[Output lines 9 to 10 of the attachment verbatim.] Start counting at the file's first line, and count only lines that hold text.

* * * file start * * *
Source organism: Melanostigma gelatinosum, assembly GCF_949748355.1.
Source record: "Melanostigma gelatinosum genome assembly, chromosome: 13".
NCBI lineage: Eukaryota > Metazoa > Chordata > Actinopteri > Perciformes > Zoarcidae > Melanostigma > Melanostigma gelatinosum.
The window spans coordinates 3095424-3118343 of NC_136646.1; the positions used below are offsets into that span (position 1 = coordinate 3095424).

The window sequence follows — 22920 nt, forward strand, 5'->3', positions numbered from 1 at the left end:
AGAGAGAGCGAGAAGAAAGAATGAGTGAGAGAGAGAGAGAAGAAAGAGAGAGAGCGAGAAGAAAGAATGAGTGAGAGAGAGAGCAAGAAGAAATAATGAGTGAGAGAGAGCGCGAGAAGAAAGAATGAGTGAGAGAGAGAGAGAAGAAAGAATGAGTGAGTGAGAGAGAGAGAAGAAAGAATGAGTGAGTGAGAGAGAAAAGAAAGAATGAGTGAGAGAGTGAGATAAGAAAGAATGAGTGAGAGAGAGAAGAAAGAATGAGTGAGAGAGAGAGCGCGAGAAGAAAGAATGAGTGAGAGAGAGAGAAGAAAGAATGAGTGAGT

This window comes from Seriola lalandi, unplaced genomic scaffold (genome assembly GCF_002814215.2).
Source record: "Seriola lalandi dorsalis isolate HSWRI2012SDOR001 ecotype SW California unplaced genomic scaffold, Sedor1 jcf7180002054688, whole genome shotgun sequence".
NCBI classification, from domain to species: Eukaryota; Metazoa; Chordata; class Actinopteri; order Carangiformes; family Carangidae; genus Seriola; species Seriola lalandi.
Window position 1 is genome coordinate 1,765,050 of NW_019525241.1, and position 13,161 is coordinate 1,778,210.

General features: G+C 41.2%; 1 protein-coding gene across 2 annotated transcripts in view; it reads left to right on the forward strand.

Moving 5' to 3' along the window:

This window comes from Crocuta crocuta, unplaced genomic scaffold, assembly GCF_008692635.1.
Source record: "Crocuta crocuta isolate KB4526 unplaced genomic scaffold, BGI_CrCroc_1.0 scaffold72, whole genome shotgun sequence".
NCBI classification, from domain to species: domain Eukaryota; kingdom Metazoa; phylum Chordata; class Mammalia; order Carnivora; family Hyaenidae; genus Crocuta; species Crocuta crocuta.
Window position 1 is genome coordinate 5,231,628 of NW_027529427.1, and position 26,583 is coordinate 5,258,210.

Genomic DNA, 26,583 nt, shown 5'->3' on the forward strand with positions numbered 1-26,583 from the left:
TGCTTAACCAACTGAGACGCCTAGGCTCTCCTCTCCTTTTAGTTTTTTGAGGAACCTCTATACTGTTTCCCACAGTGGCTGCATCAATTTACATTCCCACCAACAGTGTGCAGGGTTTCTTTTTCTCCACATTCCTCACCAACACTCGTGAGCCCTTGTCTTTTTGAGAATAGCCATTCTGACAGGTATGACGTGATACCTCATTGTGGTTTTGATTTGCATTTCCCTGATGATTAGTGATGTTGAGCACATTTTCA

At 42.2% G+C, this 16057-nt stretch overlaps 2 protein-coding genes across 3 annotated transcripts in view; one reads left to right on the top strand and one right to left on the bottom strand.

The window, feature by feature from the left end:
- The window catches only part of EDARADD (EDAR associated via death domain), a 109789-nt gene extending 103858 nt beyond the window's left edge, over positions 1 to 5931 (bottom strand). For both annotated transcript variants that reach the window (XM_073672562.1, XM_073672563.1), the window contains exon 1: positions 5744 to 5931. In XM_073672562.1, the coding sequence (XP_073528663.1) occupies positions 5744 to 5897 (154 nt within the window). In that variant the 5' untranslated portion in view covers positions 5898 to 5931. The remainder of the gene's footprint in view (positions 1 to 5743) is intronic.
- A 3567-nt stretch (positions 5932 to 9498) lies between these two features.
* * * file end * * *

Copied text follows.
NCBI classification, from domain to species: Eukaryota; Metazoa; Chordata; class Actinopteri; order Carangiformes; family Carangidae; genus Seriola; species Seriola lalandi.
Window position 1 is genome coordinate 1,765,050 of NW_019525241.1, and position 13,161 is coordinate 1,778,210.